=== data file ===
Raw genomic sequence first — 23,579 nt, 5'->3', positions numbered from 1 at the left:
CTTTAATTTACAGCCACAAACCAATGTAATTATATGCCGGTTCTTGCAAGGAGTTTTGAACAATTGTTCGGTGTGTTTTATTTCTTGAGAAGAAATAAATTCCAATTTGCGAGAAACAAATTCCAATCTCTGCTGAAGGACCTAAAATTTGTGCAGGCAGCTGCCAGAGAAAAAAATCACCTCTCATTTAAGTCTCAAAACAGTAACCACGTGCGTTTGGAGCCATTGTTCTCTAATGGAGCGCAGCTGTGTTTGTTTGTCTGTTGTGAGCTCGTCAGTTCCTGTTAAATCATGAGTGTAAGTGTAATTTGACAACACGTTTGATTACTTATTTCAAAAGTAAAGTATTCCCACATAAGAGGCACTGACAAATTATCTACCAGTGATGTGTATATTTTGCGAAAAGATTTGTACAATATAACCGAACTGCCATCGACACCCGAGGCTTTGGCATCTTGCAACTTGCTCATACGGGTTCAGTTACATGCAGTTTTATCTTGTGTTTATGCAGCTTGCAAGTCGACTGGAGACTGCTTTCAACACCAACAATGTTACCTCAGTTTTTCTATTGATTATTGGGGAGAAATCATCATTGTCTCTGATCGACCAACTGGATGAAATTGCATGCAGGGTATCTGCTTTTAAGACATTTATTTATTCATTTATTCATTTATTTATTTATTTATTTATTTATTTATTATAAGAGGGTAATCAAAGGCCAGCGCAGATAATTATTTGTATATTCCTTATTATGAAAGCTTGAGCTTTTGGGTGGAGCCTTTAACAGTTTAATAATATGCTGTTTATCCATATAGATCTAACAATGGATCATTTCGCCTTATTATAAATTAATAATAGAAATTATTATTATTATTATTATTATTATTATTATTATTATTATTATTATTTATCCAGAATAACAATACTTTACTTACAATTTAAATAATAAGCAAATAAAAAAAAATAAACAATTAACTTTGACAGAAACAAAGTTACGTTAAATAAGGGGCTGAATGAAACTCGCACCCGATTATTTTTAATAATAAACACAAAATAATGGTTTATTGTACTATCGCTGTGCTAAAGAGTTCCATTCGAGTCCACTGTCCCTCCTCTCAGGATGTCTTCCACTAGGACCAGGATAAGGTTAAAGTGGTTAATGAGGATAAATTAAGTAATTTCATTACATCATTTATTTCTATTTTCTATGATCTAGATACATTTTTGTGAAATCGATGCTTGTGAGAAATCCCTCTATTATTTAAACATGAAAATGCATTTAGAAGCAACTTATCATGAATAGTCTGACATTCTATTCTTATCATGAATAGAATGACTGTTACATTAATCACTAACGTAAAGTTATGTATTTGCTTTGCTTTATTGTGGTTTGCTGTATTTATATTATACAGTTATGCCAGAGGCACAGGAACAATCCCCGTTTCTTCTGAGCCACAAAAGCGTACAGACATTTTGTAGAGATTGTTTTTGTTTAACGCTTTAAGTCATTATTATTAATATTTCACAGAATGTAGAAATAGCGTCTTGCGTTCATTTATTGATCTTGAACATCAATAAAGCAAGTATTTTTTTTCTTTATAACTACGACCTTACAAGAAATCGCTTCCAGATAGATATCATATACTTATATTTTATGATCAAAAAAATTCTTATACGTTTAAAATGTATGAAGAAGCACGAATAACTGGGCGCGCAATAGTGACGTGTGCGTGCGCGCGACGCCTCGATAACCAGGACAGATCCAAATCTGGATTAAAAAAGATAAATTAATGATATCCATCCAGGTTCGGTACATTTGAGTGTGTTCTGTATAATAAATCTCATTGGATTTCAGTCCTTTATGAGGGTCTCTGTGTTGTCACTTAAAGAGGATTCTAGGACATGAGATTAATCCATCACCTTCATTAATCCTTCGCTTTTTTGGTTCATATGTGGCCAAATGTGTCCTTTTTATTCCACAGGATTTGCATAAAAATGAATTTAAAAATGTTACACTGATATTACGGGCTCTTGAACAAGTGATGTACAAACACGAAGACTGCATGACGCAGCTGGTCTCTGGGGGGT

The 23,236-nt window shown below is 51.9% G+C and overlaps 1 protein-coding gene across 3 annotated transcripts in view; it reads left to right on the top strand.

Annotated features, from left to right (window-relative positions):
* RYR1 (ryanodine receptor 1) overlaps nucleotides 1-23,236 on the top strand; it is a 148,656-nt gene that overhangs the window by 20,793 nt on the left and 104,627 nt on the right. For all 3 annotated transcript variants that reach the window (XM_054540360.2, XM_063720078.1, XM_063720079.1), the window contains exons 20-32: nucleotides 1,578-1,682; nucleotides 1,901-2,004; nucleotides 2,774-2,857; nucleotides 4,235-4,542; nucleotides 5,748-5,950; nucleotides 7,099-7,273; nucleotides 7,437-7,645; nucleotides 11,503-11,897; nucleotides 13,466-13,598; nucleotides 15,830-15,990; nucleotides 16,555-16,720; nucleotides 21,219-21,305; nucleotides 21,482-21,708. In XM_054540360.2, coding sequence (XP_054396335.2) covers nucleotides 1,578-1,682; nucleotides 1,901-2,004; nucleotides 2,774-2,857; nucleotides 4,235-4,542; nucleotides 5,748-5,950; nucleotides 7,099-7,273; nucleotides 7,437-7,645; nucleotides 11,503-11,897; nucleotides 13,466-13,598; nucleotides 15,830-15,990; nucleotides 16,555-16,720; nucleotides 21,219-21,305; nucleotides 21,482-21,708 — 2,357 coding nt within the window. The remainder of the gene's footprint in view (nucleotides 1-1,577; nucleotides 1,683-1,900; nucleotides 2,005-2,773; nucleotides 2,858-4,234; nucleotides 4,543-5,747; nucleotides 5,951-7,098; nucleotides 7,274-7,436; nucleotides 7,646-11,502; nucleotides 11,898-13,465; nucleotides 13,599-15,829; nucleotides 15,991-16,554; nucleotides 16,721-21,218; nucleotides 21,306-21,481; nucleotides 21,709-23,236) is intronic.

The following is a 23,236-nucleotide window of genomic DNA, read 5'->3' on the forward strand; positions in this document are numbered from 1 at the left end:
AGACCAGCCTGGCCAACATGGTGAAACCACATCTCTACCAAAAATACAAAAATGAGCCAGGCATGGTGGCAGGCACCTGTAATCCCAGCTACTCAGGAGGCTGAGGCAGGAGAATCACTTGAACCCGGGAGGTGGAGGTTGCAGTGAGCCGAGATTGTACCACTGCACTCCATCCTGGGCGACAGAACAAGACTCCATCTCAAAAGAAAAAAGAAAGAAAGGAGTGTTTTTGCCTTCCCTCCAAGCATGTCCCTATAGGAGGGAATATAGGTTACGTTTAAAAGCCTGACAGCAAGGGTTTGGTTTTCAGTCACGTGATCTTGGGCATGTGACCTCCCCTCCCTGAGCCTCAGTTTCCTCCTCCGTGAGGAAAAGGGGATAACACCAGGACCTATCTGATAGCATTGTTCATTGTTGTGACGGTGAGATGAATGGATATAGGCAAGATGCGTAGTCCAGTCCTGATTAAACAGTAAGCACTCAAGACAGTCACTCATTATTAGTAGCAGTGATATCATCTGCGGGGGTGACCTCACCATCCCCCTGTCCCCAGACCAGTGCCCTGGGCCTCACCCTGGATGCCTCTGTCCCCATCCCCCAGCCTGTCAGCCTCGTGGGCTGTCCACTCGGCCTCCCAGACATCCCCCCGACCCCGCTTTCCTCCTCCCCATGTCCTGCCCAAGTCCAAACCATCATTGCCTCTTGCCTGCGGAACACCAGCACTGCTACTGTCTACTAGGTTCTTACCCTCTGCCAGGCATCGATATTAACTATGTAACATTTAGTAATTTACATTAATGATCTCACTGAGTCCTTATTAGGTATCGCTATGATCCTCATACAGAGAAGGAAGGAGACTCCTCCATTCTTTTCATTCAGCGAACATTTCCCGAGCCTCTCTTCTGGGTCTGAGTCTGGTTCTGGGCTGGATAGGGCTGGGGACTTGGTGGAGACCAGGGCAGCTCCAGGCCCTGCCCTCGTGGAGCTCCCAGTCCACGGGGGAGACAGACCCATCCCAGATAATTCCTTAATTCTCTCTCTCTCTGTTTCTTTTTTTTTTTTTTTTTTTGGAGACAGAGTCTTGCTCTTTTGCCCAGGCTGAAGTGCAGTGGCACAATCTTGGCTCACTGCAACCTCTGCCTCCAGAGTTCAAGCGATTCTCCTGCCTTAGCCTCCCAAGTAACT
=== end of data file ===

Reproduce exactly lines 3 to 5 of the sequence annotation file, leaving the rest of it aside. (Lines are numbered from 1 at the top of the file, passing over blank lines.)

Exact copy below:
The 23,236-nt window shown below is 51.9% G+C and overlaps 1 protein-coding gene across 3 annotated transcripts in view; it reads left to right on the top strand.

Annotated features, from left to right (window-relative positions):
* RYR1 (ryanodine receptor 1) overlaps nucleotides 1-23,236 on the top strand; it is a 148,656-nt gene that overhangs the window by 20,793 nt on the left and 104,627 nt on the right. For all 3 annotated transcript variants that reach the window (XM_054540360.2, XM_063720078.1, XM_063720079.1), the window contains exons 20-32: nucleotides 1,578-1,682; nucleotides 1,901-2,004; nucleotides 2,774-2,857; nucleotides 4,235-4,542; nucleotides 5,748-5,950; nucleotides 7,099-7,273; nucleotides 7,437-7,645; nucleotides 11,503-11,897; nucleotides 13,466-13,598; nucleotides 15,830-15,990; nucleotides 16,555-16,720; nucleotides 21,219-21,305; nucleotides 21,482-21,708. In XM_054540360.2, coding sequence (XP_054396335.2) covers nucleotides 1,578-1,682; nucleotides 1,901-2,004; nucleotides 2,774-2,857; nucleotides 4,235-4,542; nucleotides 5,748-5,950; nucleotides 7,099-7,273; nucleotides 7,437-7,645; nucleotides 11,503-11,897; nucleotides 13,466-13,598; nucleotides 15,830-15,990; nucleotides 16,555-16,720; nucleotides 21,219-21,305; nucleotides 21,482-21,708 — 2,357 coding nt within the window. The remainder of the gene's footprint in view (nucleotides 1-1,577; nucleotides 1,683-1,900; nucleotides 2,005-2,773; nucleotides 2,858-4,234; nucleotides 4,543-5,747; nucleotides 5,951-7,098; nucleotides 7,274-7,436; nucleotides 7,646-11,502; nucleotides 11,898-13,465; nucleotides 13,599-15,829; nucleotides 15,991-16,554; nucleotides 16,721-21,218; nucleotides 21,306-21,481; nucleotides 21,709-23,236) is intronic.